A few ways to think about cases are:

  • Some shared team access when you need to share secrets (access credentials.)
  • Your own accounts, but when you need them on the go, and maybe with a bit of mobile phone access.
  • Some local file keys, hardware access, server keys, backup 2FA codes, private encryption keys, and other information you just don't want or need in a cloud.
  • Work things.
  • Parent things.
  • Personal things.
  • Accounts you need all the time.
  • Accounts you rarely need but have to keep.
  • And many more.

For all these use cases a mix of Bitwarden and KeePassXC can do the trick. There may be others, but for the purposes of simplicity, these are the only two I ever recommend. They are open source, have good encryption, offer offline or self-hosting options, have been reviewed by security experts, have reasonably decent usability and methods of adding secondary authentication to access the data. I generally don't answer questions when people ask about 1Password, Dashlane, or anything else because that can just go on and on. They may be great. I only use and recommend the above mentioned two... subject to change when it's warranted. But what I advocate beyond any brand names is that people use a couple or more accounts, and think of how and why they're going to use them. The goal: If someone gets any one of these repositories, most importantly, they don't get all of them, so even if they hack your archive password, the whole repository to everything in your life isn't there.

Create purpose built accounts

  • If you're traveling, an offline KeePassXC file fits nicely on a USB stick or in a discrete cloud account, you can set up shop with only the minimal accounts you need for that trip.
  • If you need to share some accounts, BitWarden has some very good secure sharing tools to send access or just regular information to someone else's BitWarden account. 
  • You may have another set of data you want to keep both encrypted and offline. A KeePassXC file on a hard drive or USB stick not attached to the internet works great for this.

Before thinking of the tool, think: Where will you need it, how will you be using it, on what devices, for how long? What are the security risks?

A KeePassXC file has less of a chance of online hacking, but you need to keep track of where you put it and -- importantly -- don't forget the master password for it. There is no password reset mechanism. It has a great function for extra security, using a key file, but that too needs to be kept track of. If you leave it open on a screen, someone coming by could access it. If you lose your device where it's saved, they likely won't be able to open it if you've given it a strong password, but they can try for as long as they want. Saving it to a cloud account is a good way of using it across devices, but make sure you've secured that, too. Neat thing about KeePassXC is that you can give it a strong password, use a keyfile, store it in the cloud that also has a strong password and two-factor authentication, and then there's 4 layers of access checks to open it. It's more versatile, has more options for control, but possibly easier to lose access to.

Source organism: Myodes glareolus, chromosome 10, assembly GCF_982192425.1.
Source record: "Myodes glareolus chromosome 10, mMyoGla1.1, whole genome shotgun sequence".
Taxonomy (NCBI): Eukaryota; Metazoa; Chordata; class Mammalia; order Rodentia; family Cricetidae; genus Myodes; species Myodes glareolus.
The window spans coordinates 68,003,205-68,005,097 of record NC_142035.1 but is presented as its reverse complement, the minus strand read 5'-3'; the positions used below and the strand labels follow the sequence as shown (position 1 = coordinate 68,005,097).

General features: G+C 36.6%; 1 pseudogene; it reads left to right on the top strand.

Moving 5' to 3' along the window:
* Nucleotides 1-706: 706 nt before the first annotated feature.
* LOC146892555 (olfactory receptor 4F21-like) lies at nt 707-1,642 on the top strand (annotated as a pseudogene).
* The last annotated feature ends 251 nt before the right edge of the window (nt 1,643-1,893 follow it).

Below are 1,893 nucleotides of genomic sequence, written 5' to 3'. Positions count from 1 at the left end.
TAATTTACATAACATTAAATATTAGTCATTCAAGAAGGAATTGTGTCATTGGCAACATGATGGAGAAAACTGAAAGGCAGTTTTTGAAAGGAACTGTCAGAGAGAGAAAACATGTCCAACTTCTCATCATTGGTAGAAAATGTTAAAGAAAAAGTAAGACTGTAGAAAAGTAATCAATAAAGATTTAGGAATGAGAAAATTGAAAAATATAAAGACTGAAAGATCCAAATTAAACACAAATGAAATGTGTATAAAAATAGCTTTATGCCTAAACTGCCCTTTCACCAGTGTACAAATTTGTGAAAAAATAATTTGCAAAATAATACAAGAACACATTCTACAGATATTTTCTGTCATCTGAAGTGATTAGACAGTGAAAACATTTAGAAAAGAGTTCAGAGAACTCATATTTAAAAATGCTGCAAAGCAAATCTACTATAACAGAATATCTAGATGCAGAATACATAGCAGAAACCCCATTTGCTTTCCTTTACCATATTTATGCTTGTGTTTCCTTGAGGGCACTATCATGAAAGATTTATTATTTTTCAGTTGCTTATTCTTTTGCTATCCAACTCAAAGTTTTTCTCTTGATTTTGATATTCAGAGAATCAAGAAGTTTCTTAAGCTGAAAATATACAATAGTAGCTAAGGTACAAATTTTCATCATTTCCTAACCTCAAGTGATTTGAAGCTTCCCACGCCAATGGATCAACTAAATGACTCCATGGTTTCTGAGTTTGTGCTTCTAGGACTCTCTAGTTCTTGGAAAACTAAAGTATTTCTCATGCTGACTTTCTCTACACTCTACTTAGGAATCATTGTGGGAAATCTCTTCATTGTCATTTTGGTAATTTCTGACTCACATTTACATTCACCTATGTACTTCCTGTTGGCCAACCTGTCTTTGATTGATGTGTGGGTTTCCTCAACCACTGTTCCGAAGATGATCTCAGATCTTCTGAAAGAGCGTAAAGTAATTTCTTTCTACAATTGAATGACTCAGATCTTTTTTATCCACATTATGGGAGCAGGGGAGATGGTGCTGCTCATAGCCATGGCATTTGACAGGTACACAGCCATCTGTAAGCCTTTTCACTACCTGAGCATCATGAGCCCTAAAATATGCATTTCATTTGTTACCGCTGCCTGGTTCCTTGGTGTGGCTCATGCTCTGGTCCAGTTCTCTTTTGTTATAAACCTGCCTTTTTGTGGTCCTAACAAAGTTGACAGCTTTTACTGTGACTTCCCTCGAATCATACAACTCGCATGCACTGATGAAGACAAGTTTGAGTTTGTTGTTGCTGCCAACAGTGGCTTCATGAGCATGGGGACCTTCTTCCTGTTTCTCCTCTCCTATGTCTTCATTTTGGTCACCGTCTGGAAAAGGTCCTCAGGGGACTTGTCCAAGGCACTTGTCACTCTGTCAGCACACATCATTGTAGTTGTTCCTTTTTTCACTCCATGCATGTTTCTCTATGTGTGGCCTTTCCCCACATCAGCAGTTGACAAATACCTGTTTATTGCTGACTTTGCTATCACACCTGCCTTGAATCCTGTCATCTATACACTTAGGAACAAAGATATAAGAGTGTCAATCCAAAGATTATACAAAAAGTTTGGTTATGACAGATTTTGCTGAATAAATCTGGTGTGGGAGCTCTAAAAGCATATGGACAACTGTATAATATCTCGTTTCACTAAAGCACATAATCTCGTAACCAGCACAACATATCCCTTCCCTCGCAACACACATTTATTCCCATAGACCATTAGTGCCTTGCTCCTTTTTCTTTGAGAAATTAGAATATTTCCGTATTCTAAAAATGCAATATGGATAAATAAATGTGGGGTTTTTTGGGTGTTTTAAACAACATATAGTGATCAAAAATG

A Bitwarden account has strong security and good features. It's in the cloud and easily integrates via apps on your mobile, laptop, etc. If you need password sharing with someone else, it's by far the better way. You could host your own Bitwarden, but no one is going to suggest you should. There is the chance of password recovery, but also the increased chance of theft if someone gets access to our device or accounts used to run it. It's another commercial cloud service. It has a cracking good security record and independent audits to back it up, but more adversaries are also looking at how to break in. Keep yourself informed of what the latest news is on the products you use.

Delete when not needed

I have a lot of data kicking around. But I delete even more. The commercial web doesn't often remind us to wipe our data. Ephemeral data is not such a growth industry. Keeping information in our accounts is a more lucrative business proposition. And it's a sometimes tedious chore. Delete data. Keep your offline and online account access repositories secure, but don't keep what you don't use. Close accounts, create new ones if you need those services again. One great thing about a password manager is how it can exactly itemise just how many online accounts you really have. How many could you kill? Every account is a thing to manage. Manage less... with some password managers more.

If this all sounds like too much, then it's probably because it is. We've backed ourselves into a complex issue, and passwords are generally not that workable of a solution. Beware of people offering easy answers to complex problems. 

Delores from the series WestWorld, at the end of season 1 when she says "Not all of us Deserve to Make it to the valley beyond."

Good night, and good luck.

This article was updated on 16 January 2023